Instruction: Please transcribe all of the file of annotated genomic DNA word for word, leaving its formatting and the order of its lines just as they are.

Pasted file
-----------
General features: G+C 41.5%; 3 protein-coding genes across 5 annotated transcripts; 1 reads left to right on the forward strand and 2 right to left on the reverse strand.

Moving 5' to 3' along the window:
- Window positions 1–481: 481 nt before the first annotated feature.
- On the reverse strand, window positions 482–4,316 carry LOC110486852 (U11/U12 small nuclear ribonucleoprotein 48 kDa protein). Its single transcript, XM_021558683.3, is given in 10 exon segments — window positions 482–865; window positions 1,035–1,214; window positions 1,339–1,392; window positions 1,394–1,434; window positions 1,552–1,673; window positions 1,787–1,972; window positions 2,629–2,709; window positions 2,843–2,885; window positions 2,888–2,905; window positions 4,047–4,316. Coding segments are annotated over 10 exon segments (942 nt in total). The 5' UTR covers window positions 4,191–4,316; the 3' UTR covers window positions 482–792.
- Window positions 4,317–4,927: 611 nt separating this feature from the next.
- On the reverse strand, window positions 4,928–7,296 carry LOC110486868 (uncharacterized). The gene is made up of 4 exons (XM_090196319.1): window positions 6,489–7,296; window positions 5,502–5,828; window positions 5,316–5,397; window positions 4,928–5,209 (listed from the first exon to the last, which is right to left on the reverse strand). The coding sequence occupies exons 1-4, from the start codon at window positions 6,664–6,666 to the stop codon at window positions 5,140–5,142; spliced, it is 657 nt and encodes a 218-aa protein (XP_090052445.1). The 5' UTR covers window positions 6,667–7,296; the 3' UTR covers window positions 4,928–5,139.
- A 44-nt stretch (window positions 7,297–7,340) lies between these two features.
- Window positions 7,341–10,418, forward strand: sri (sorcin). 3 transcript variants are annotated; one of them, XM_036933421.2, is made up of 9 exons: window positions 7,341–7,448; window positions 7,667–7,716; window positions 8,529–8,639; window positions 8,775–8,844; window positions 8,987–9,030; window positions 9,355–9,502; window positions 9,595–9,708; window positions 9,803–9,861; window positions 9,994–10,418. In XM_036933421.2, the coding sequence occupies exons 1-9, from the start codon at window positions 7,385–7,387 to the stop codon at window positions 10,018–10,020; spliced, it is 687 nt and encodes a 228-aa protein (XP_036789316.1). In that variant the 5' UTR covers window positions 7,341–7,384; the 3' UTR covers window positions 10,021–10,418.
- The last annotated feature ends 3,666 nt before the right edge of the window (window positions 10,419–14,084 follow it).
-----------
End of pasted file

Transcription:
General features: G+C 41.5%; 3 protein-coding genes across 5 annotated transcripts; 1 reads left to right on the forward strand and 2 right to left on the reverse strand.

Moving 5' to 3' along the window:
- Window positions 1–481: 481 nt before the first annotated feature.
- On the reverse strand, window positions 482–4,316 carry LOC110486852 (U11/U12 small nuclear ribonucleoprotein 48 kDa protein). Its single transcript, XM_021558683.3, is given in 10 exon segments — window positions 482–865; window positions 1,035–1,214; window positions 1,339–1,392; window positions 1,394–1,434; window positions 1,552–1,673; window positions 1,787–1,972; window positions 2,629–2,709; window positions 2,843–2,885; window positions 2,888–2,905; window positions 4,047–4,316. Coding segments are annotated over 10 exon segments (942 nt in total). The 5' UTR covers window positions 4,191–4,316; the 3' UTR covers window positions 482–792.
- Window positions 4,317–4,927: 611 nt separating this feature from the next.
- On the reverse strand, window positions 4,928–7,296 carry LOC110486868 (uncharacterized). The gene is made up of 4 exons (XM_090196319.1): window positions 6,489–7,296; window positions 5,502–5,828; window positions 5,316–5,397; window positions 4,928–5,209 (listed from the first exon to the last, which is right to left on the reverse strand). The coding sequence occupies exons 1-4, from the start codon at window positions 6,664–6,666 to the stop codon at window positions 5,140–5,142; spliced, it is 657 nt and encodes a 218-aa protein (XP_090052445.1). The 5' UTR covers window positions 6,667–7,296; the 3' UTR covers window positions 4,928–5,139.
- A 44-nt stretch (window positions 7,297–7,340) lies between these two features.
- Window positions 7,341–10,418, forward strand: sri (sorcin). 3 transcript variants are annotated; one of them, XM_036933421.2, is made up of 9 exons: window positions 7,341–7,448; window positions 7,667–7,716; window positions 8,529–8,639; window positions 8,775–8,844; window positions 8,987–9,030; window positions 9,355–9,502; window positions 9,595–9,708; window positions 9,803–9,861; window positions 9,994–10,418. In XM_036933421.2, the coding sequence occupies exons 1-9, from the start codon at window positions 7,385–7,387 to the stop codon at window positions 10,018–10,020; spliced, it is 687 nt and encodes a 228-aa protein (XP_036789316.1). In that variant the 5' UTR covers window positions 7,341–7,384; the 3' UTR covers window positions 10,021–10,418.
- The last annotated feature ends 3,666 nt before the right edge of the window (window positions 10,419–14,084 follow it).